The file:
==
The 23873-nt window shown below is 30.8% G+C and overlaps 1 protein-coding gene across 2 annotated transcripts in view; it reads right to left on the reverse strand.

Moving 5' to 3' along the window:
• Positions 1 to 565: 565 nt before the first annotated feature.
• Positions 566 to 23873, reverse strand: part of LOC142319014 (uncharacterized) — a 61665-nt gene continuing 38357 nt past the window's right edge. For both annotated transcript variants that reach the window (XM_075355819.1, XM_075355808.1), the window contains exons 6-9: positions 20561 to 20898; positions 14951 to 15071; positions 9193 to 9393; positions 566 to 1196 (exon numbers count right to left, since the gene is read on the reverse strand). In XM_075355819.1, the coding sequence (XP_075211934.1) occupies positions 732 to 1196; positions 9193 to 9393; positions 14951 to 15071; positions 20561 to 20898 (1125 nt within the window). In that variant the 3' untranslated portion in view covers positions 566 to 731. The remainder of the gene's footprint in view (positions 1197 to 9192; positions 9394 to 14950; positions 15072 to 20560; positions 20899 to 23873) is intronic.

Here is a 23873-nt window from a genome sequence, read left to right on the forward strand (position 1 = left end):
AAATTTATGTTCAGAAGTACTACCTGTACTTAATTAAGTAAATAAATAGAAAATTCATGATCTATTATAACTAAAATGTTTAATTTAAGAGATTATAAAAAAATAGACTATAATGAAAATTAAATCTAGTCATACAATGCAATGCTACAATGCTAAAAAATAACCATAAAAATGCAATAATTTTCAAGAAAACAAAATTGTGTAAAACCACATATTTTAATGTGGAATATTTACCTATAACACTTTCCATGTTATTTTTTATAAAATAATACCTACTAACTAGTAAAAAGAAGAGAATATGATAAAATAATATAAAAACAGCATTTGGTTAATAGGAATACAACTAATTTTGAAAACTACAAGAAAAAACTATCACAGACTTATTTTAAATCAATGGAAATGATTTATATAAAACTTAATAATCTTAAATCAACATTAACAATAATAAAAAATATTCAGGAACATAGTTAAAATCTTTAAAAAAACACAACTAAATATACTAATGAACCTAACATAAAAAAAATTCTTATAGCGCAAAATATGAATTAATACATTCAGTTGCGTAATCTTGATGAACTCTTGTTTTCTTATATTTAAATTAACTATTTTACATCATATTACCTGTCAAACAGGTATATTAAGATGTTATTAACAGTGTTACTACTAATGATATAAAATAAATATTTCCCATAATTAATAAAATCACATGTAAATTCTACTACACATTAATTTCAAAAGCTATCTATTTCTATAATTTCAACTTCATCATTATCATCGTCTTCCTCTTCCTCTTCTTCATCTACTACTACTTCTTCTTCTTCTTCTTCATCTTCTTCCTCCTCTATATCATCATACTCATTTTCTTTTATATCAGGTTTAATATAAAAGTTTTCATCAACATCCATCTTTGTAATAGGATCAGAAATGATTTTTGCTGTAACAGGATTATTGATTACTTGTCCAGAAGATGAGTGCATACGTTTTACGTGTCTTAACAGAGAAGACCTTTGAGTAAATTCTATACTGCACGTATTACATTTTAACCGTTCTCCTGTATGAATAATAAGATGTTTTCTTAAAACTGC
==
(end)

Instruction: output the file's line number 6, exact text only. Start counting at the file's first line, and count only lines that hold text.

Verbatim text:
AAATTTATGTTCAGAAGTACTACCTGTACTTAATTAAGTAAATAAATAGAAAATTCATGATCTATTATAACTAAAATGTTTAATTTAAGAGATTATAAAAAAATAGACTATAATGAAAATTAAATCTAGTCATACAATGCAATGCTACAATGCTAAAAAATAACCATAAAAATGCAATAATTTTCAAGAAAACAAAATTGTGTAAAACCACATATTTTAATGTGGAATATTTACCTATAACACTTTCCATGTTATTTTTTATAAAATAATACCTACTAACTAGTAAAAAGAAGAGAATATGATAAAATAATATAAAAACAGCATTTGGTTAATAGGAATACAACTAATTTTGAAAACTACAAGAAAAAACTATCACAGACTTATTTTAAATCAATGGAAATGATTTATATAAAACTTAATAATCTTAAATCAACATTAACAATAATAAAAAATATTCAGGAACATAGTTAAAATCTTTAAAAAAACACAACTAAATATACTAATGAACCTAACATAAAAAAAATTCTTATAGCGCAAAATATGAATTAATACATTCAGTTGCGTAATCTTGATGAACTCTTGTTTTCTTATATTTAAATTAACTATTTTACATCATATTACCTGTCAAACAGGTATATTAAGATGTTATTAACAGTGTTACTACTAATGATATAAAATAAATATTTCCCATAATTAATAAAATCACATGTAAATTCTACTACACATTAATTTCAAAAGCTATCTATTTCTATAATTTCAACTTCATCATTATCATCGTCTTCCTCTTCCTCTTCTTCATCTACTACTACTTCTTCTTCTTCTTCTTCATCTTCTTCCTCCTCTATATCATCATACTCATTTTCTTTTATATCAGGTTTAATATAAAAGTTTTCATCAACATCCATCTTTGTAATAGGATCAGAAATGATTTTTGCTGTAACAGGATTATTGATTACTTGTCCAGAAGATGAGTGCATACGTTTTACGTGTCTTAACAGAGAAGACCTTTGAGTAAATTCTATACTGCACGTATTACATTTTAACCGTTCTCCTGTATGAATAATAAGATGTTTTCTTAAAACTGC